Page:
I’ve never been to Disney Land, but I didn’t really need it. I have my own Main Street, except in this case it’s a square, and it even has its own cast of characters. Carol Davenport is always there on Saturdays and still tries to pinch my cheek, even in public. Maude Davis is the waitress at the Rexall Drug lunch counter. With a Camel cigarette hanging from her red lips, she has a smile for everyone who enters. Best of all, each time John and I order fries and a coke she says, “If you share those fries I’ll get your friend a free coke.”
The weather is nice, so I expect to find old man Blue sitting on a bench in front of Greeks Tavern. I don’t know his real name. Everyone calls him old man Blue. I don’t know why, but Grandma says to be polite and call him Mr. Blue. As I leave the car, I see him. He’s smoking a pipe and is in blue coveralls with one strap hanging loose. He knows everyone’s name. When he sees me, he asks, “What you up today, Timmy Joe? Not spending all that allowance are you?”
It’s only 12:30 and John said he wouldn’t be here until 1:00, so I sit next to old man Blue to talk. “I’m waiting for John. We’re going to get some fries and a Coke at the Rexall and then go to the movies. Roy Rogers is on today.”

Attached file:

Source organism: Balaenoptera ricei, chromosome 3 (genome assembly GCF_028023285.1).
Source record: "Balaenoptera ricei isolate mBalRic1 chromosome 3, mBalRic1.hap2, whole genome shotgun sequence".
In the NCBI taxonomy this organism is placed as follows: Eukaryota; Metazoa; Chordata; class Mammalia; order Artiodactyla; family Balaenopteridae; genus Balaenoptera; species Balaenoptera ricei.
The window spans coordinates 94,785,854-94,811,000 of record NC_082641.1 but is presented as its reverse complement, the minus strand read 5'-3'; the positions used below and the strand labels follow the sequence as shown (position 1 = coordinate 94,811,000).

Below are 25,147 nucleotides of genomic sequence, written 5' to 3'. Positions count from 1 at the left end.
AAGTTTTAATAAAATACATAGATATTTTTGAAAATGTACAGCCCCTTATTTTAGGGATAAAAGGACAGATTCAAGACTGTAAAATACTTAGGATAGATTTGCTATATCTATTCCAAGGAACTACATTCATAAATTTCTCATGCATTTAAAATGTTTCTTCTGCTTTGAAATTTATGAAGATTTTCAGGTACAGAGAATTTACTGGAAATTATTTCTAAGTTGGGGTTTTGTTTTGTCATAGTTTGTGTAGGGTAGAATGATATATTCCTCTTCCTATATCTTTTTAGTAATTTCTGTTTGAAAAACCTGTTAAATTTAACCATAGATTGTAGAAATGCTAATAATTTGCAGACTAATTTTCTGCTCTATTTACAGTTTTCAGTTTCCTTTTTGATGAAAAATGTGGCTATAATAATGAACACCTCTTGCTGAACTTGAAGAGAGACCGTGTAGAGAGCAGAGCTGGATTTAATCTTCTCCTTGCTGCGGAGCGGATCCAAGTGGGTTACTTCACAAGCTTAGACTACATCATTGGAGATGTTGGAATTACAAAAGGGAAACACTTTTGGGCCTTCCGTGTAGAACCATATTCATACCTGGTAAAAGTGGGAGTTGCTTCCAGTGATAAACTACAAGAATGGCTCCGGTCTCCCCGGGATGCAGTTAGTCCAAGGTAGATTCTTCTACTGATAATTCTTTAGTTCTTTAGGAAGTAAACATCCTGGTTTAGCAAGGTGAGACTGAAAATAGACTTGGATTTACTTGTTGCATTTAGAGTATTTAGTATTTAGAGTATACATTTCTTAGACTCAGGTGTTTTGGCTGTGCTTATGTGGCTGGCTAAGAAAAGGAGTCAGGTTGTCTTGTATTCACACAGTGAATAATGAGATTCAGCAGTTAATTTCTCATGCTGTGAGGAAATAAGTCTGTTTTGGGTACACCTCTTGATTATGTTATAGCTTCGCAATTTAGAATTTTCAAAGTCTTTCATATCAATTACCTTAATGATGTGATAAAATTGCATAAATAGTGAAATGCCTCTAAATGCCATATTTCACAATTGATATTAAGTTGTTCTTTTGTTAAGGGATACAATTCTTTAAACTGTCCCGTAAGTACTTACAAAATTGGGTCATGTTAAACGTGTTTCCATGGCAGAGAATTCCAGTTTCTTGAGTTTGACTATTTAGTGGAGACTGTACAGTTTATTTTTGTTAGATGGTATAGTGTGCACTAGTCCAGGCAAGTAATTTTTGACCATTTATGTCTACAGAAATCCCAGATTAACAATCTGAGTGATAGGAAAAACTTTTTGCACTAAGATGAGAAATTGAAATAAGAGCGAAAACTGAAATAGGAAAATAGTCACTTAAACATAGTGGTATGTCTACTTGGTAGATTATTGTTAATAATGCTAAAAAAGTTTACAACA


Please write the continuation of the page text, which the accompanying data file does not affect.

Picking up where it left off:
He takes the pipe out of his mouth and points it at me. “You want to be like Roy Rogers, be a cowboy?”
“Yes, more than anything. I’ve got a Roy Rogers lunch box, chaps, a cowboy hat, and a gun belt with a six shooter.”
“Well, be careful, don’t go killing anybody.”
“It’s not a real gun. I just pretend.” I see a friend of Grandma’s coming down the street and I want to talk to her. “Mr. Blue, I’ve got to go.”
Old man Blue put his pipe back in his mouth, takes a puff, blows out white smoke, and finally nobs his head. “Well — enjoy yourself and stay out of trouble”
Grandma’s friend is Irene. Behind wire-rimmed glasses, her eyes dance as she looks at me. They sparkle, and I feel happy when I see her. She loves movies. “Hey Timmy Joe, what’s at the movies today?”
“It’s Roy Rogers, Miss Irene.”
“I was hoping it was Frances the Mule or Ma and Pa Kettle,” she says. When one of them is playing, she takes me and buys me Raisinets. She gets Sugar Babies.
Irene always wears a hat, Minnie Pearl style. Today it’s small, with a veil, boxy, except without the price tag. She’s short and wears black lace shoes with white gloves, just like Grandma. Today she’s in a blue flowered dress and smells like roses, most likely the body powder, probably uses it like Grandma. Her money and a lace handkerchief is kept in a zippered black purse. She never appears lonely, but she’s always alone. I’ve never seen her with a man, so I guess she’s not married, and I never see her with kids of any age.
Since Irene will not be going to the movies, she gets in the back seat of the car to talk to Grandma. It’s time for me to find Grandpa. He’s always good for some extra money. I’ll need it if John and I are going to movies and getting fries at the Rexall.